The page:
This tribunal is undoubtedly new territory for the GMC. It normally holds tribunals to judge cases of incompetence or abuse by its doctors. But there is no suggestion that Sir Roy has been remiss in the care of his patients. What he is accused of is acting improperly in a court of law in his role as expert witness. It is alleged that Sir Roy misused statistics in the 1999 murder trial of Sally Clark to advance his own "pet theory" of Munchausen Syndrome by Proxy, which holds that mothers sometimes induce real or apparent symptoms of a disease in their children.
According to The Lancet this is a legal, not a medical case. It argues that the miscarriages of justice that resulted from Sir Roy's evidence throw into doubt the functioning of the legal system itself. What is more, it claims the "scapegoating" of Sir Roy could end up harming children. Which doctors will be willing to do child protection or expert witness work after this? There is also a question of what the implications will be for medical professionals who hold controversial and sensitive theories. Will the experience of Sir Roy deter them from coming forward?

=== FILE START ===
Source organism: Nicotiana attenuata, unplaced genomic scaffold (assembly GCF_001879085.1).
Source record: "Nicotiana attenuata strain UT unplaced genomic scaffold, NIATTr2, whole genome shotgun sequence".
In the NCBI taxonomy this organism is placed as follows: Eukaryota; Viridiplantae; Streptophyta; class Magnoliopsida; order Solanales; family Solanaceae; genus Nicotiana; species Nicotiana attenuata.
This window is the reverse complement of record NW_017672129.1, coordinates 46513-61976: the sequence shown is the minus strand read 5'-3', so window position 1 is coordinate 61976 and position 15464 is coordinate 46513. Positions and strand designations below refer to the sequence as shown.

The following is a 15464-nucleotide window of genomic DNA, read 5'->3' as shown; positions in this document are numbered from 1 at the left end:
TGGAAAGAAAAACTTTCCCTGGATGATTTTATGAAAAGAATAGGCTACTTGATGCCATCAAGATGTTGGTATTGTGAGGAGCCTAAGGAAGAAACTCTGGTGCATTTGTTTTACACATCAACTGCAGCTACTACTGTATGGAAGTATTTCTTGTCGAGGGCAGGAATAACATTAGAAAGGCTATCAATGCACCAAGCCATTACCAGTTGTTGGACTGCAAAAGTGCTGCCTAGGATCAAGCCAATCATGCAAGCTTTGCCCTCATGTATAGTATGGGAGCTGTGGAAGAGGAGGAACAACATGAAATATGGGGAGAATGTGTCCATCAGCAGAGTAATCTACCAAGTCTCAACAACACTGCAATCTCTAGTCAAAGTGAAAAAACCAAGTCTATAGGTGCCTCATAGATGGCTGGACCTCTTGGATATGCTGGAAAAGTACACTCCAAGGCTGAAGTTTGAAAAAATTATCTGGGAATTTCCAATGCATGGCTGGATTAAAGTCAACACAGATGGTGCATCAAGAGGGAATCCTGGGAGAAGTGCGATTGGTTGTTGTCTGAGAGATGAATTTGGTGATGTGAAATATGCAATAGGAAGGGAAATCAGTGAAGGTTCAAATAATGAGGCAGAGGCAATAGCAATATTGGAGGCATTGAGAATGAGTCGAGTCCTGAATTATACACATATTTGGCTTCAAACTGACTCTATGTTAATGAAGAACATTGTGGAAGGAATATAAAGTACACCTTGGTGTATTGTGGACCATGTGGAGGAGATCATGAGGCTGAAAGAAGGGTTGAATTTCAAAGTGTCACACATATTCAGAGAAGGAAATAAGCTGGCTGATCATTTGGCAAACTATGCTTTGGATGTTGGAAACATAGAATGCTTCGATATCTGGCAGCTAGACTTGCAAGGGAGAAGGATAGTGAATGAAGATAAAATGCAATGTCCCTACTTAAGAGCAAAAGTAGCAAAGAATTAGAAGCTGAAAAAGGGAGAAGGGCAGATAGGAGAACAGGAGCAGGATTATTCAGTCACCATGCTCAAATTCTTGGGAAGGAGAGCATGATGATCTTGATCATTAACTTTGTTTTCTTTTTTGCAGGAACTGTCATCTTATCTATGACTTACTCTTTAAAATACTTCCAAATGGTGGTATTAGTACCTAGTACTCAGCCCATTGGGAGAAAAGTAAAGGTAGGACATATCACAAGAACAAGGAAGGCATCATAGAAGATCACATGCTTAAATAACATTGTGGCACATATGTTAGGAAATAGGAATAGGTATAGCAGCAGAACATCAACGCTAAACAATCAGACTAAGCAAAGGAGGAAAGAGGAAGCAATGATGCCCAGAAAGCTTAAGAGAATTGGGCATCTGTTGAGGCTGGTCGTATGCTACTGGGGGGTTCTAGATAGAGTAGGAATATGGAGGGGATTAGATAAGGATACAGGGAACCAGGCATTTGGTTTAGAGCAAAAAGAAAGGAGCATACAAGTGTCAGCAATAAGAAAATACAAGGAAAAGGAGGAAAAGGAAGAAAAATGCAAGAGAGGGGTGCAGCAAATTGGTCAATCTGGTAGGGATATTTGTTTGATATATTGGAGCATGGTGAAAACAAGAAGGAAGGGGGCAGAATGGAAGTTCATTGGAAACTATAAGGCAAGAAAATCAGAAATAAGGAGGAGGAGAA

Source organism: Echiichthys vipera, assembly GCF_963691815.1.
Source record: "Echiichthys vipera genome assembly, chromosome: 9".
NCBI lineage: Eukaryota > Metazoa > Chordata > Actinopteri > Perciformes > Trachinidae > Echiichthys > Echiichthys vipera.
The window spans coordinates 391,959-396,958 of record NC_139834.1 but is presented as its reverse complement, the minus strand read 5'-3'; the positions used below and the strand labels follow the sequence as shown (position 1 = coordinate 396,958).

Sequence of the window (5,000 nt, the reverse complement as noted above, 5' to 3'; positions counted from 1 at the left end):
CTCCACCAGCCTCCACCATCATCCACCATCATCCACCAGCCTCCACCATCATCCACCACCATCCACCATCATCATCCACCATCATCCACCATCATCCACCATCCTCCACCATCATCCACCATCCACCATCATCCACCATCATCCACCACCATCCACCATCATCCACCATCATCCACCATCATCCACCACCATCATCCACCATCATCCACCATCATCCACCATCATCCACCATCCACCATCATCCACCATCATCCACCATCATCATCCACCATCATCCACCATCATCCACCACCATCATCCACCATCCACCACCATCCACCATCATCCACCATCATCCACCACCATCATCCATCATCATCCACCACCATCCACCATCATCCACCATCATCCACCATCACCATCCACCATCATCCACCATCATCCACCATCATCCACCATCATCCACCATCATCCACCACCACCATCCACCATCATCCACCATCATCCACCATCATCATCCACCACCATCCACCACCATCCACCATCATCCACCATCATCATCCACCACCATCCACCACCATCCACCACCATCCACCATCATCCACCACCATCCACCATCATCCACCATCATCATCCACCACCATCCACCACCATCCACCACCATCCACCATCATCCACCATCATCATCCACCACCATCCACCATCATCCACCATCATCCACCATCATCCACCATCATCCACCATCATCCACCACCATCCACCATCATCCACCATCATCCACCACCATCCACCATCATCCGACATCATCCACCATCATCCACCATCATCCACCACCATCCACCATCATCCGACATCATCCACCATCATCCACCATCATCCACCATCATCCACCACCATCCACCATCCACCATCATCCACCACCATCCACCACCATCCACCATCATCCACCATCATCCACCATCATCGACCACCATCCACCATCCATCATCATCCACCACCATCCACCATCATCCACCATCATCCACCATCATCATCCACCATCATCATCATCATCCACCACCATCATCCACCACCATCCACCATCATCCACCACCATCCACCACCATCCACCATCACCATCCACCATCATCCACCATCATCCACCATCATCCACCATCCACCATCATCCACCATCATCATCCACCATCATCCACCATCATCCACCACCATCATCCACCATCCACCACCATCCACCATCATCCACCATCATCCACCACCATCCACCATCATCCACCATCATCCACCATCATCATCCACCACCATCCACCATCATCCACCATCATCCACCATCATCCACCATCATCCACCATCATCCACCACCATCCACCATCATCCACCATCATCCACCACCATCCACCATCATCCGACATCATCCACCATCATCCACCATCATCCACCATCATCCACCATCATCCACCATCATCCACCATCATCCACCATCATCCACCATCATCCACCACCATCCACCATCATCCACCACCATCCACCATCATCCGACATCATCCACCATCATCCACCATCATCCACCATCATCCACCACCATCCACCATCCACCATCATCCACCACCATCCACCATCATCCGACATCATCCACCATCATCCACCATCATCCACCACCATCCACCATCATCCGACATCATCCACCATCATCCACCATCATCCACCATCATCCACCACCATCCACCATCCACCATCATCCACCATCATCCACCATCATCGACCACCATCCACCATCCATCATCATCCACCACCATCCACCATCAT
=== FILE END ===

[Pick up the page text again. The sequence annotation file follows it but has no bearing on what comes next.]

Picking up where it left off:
In spite of this, The Lancet is wrong to argue that the GMC should not have begun this tribunal. The wrongful convictions of Sally Clark, Angela Cannings, Donna Anthony and Trupti Patel provoked deep public concern. A GMC tribunal is part of the process of restoring public confidence in the medical profession.
Questions need to be addressed about our legal system - not least how it allowed one doctor's opinion to carry such weight. And it is also important not to prejudge the outcome of this hearing. But the GMC is justified in asking if Sir Roy Meadow is fit to be a doctor.Reuse content